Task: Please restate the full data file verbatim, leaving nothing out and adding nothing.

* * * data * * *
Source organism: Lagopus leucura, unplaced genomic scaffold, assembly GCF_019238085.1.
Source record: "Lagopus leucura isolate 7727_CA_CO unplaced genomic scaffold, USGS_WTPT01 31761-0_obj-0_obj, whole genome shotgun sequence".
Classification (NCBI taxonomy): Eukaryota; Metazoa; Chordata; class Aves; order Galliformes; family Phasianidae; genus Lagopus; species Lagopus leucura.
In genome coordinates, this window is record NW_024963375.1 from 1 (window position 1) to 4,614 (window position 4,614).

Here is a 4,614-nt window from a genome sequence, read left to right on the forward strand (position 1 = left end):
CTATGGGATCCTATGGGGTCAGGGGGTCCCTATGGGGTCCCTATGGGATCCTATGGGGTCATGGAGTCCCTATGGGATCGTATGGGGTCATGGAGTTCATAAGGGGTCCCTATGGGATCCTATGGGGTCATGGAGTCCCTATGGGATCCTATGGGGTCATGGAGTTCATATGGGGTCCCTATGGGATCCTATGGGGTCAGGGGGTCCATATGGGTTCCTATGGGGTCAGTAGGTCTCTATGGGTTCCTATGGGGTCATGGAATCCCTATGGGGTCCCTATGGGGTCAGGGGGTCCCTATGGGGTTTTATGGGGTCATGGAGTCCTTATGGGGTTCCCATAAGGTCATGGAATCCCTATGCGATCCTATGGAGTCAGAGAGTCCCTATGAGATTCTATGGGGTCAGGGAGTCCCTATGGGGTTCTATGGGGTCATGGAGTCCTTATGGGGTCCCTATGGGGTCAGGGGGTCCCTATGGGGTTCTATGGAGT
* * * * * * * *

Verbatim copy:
Source organism: Lagopus leucura, unplaced genomic scaffold, assembly GCF_019238085.1.
Source record: "Lagopus leucura isolate 7727_CA_CO unplaced genomic scaffold, USGS_WTPT01 31761-0_obj-0_obj, whole genome shotgun sequence".
Classification (NCBI taxonomy): Eukaryota; Metazoa; Chordata; class Aves; order Galliformes; family Phasianidae; genus Lagopus; species Lagopus leucura.
In genome coordinates, this window is record NW_024963375.1 from 1 (window position 1) to 4,614 (window position 4,614).

Here is a 4,614-nt window from a genome sequence, read left to right on the forward strand (position 1 = left end):
CTATGGGATCCTATGGGGTCAGGGGGTCCCTATGGGGTCCCTATGGGATCCTATGGGGTCATGGAGTCCCTATGGGATCGTATGGGGTCATGGAGTTCATAAGGGGTCCCTATGGGATCCTATGGGGTCATGGAGTCCCTATGGGATCCTATGGGGTCATGGAGTTCATATGGGGTCCCTATGGGATCCTATGGGGTCAGGGGGTCCATATGGGTTCCTATGGGGTCAGTAGGTCTCTATGGGTTCCTATGGGGTCATGGAATCCCTATGGGGTCCCTATGGGGTCAGGGGGTCCCTATGGGGTTTTATGGGGTCATGGAGTCCTTATGGGGTTCCCATAAGGTCATGGAATCCCTATGCGATCCTATGGAGTCAGAGAGTCCCTATGAGATTCTATGGGGTCAGGGAGTCCCTATGGGGTTCTATGGGGTCATGGAGTCCTTATGGGGTCCCTATGGGGTCAGGGGGTCCCTATGGGGTTCTATGGAGT